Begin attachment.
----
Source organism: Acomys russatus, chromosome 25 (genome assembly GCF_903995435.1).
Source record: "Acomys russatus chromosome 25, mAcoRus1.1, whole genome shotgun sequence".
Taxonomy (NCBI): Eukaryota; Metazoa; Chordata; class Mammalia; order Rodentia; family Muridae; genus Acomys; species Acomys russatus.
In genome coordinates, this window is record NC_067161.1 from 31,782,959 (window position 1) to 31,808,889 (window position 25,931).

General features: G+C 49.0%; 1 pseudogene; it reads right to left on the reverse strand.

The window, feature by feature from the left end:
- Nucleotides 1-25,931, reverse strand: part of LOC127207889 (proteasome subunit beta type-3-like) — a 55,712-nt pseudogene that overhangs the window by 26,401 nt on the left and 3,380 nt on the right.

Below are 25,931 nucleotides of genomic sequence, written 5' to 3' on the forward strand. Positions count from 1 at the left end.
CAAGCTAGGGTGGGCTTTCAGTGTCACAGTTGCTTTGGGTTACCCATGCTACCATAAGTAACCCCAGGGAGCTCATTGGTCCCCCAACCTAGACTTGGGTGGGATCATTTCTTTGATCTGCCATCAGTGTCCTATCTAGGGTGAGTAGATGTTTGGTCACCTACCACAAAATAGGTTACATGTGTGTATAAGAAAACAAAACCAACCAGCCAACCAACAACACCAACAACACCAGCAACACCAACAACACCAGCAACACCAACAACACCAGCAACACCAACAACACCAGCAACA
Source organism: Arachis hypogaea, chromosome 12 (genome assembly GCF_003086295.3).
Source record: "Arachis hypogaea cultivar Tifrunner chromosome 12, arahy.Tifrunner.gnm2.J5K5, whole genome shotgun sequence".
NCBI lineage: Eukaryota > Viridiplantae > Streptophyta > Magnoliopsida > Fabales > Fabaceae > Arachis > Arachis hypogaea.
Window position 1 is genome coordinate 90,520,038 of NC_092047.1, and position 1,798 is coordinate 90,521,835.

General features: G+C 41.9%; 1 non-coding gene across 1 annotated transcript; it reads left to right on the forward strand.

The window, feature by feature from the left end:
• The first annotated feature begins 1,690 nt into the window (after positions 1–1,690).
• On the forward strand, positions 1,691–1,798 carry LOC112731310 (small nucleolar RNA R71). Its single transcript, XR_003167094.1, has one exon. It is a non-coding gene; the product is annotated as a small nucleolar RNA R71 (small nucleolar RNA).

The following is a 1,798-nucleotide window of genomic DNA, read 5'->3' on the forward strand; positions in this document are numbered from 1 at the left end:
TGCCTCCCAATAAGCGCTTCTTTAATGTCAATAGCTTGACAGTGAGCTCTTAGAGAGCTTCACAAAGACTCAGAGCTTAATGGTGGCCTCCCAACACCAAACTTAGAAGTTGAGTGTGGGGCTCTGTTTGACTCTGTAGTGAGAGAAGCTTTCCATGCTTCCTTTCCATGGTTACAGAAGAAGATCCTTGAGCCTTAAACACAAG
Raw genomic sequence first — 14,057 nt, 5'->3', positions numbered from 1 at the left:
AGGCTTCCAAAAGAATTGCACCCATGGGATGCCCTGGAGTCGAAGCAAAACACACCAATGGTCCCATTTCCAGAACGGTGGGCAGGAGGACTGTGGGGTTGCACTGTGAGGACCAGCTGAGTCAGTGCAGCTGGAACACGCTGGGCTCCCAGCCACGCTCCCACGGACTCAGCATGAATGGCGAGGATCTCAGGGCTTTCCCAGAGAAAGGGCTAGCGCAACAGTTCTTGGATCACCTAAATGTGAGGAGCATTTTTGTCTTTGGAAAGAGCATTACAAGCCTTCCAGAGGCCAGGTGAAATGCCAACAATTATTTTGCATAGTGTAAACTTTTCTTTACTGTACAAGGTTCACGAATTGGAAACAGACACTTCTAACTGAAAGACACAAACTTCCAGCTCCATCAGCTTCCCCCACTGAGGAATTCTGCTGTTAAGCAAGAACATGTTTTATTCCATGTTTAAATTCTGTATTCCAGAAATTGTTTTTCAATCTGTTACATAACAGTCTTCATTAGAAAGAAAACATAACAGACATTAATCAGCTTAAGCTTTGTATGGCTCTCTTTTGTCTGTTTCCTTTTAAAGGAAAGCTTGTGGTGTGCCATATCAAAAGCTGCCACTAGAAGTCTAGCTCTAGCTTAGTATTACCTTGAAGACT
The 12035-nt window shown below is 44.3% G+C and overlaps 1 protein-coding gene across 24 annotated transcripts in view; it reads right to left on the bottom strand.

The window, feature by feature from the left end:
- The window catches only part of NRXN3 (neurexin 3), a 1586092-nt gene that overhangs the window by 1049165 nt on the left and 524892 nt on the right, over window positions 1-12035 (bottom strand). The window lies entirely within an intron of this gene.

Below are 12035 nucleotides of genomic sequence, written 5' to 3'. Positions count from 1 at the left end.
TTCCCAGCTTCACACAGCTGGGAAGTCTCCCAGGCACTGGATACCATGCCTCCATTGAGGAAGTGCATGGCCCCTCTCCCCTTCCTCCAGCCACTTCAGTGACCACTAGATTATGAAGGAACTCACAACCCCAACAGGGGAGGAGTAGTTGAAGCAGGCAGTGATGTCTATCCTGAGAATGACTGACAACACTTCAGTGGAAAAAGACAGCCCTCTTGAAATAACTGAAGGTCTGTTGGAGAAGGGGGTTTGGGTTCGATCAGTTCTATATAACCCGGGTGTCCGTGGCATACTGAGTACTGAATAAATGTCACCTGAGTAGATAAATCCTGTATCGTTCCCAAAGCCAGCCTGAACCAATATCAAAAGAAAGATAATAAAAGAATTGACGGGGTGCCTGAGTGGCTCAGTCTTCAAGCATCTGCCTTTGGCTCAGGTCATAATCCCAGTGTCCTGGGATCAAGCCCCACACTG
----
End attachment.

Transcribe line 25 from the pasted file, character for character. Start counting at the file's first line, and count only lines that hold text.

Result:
Below are 12035 nucleotides of genomic sequence, written 5' to 3'. Positions count from 1 at the left end.